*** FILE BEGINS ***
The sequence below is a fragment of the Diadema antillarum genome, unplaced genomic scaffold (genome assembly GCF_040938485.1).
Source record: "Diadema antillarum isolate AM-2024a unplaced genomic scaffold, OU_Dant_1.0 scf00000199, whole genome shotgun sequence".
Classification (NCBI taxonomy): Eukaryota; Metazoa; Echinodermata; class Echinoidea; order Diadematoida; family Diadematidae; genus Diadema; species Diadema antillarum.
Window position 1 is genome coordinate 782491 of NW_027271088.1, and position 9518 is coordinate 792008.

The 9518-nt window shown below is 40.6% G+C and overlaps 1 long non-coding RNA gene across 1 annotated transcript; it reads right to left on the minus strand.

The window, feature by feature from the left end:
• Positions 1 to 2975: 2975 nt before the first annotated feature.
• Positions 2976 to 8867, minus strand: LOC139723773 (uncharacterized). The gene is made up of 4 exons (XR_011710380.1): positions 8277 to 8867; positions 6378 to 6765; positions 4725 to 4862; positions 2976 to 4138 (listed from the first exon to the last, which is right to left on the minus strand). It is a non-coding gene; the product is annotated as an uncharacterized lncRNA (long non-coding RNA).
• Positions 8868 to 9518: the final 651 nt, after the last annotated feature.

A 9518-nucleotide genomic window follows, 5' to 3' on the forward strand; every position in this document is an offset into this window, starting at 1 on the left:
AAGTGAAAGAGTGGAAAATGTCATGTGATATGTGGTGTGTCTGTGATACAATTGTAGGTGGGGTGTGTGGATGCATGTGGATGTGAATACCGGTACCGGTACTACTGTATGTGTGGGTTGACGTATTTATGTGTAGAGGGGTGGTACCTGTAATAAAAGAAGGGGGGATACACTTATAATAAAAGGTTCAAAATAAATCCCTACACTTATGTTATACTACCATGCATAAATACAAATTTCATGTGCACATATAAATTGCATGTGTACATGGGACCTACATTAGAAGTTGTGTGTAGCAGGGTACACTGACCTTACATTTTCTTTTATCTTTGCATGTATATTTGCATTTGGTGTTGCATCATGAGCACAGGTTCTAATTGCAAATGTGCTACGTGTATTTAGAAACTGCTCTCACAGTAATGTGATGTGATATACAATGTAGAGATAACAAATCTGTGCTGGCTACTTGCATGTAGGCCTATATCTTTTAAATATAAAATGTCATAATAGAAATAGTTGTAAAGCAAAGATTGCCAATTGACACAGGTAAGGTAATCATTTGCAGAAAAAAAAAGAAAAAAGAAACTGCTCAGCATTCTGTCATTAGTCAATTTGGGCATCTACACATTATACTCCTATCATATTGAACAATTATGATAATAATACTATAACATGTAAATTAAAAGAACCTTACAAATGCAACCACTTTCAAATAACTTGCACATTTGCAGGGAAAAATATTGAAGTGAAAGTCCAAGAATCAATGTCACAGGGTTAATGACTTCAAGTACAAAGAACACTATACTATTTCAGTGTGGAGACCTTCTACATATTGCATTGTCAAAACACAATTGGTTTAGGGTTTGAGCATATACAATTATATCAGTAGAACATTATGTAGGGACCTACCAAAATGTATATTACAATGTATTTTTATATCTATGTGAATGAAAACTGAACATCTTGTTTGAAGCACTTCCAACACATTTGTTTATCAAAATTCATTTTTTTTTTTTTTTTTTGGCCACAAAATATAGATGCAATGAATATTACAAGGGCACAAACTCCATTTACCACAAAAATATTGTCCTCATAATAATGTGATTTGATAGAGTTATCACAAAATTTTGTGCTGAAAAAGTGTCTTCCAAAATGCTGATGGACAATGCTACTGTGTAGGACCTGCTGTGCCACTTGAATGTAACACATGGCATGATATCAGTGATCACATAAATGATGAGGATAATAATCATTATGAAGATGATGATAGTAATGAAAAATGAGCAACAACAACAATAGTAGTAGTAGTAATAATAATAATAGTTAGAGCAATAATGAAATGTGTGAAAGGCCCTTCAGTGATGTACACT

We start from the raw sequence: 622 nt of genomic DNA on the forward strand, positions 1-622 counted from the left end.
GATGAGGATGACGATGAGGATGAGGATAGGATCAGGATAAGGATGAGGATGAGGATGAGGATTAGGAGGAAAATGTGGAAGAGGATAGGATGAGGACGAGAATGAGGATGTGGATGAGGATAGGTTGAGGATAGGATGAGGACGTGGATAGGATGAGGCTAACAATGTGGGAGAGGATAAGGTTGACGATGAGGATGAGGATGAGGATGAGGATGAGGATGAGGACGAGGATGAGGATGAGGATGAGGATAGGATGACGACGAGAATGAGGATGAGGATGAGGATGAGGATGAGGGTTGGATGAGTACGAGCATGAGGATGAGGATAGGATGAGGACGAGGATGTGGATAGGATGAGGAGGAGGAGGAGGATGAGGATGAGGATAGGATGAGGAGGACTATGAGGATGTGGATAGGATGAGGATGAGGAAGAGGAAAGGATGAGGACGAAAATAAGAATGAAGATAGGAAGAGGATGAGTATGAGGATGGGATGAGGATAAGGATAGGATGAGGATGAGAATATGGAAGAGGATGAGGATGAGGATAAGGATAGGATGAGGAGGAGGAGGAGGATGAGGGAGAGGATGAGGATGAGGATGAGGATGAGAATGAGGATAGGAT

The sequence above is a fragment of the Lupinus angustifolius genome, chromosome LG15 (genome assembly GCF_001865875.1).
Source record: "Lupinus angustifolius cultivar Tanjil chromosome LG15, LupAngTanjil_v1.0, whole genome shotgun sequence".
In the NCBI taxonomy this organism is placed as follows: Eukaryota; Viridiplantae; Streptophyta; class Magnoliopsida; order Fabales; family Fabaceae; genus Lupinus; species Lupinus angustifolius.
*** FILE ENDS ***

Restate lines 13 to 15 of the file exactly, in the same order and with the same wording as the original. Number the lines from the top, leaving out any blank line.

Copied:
GATGAGGATGACGATGAGGATGAGGATAGGATCAGGATAAGGATGAGGATGAGGATGAGGATTAGGAGGAAAATGTGGAAGAGGATAGGATGAGGACGAGAATGAGGATGTGGATGAGGATAGGTTGAGGATAGGATGAGGACGTGGATAGGATGAGGCTAACAATGTGGGAGAGGATAAGGTTGACGATGAGGATGAGGATGAGGATGAGGATGAGGATGAGGACGAGGATGAGGATGAGGATGAGGATAGGATGACGACGAGAATGAGGATGAGGATGAGGATGAGGATGAGGGTTGGATGAGTACGAGCATGAGGATGAGGATAGGATGAGGACGAGGATGTGGATAGGATGAGGAGGAGGAGGAGGATGAGGATGAGGATAGGATGAGGAGGACTATGAGGATGTGGATAGGATGAGGATGAGGAAGAGGAAAGGATGAGGACGAAAATAAGAATGAAGATAGGAAGAGGATGAGTATGAGGATGGGATGAGGATAAGGATAGGATGAGGATGAGAATATGGAAGAGGATGAGGATGAGGATAAGGATAGGATGAGGAGGAGGAGGAGGATGAGGGAGAGGATGAGGATGAGGATGAGGATGAGAATGAGGATAGGAT

The sequence above is a fragment of the Lupinus angustifolius genome, chromosome LG15 (genome assembly GCF_001865875.1).
Source record: "Lupinus angustifolius cultivar Tanjil chromosome LG15, LupAngTanjil_v1.0, whole genome shotgun sequence".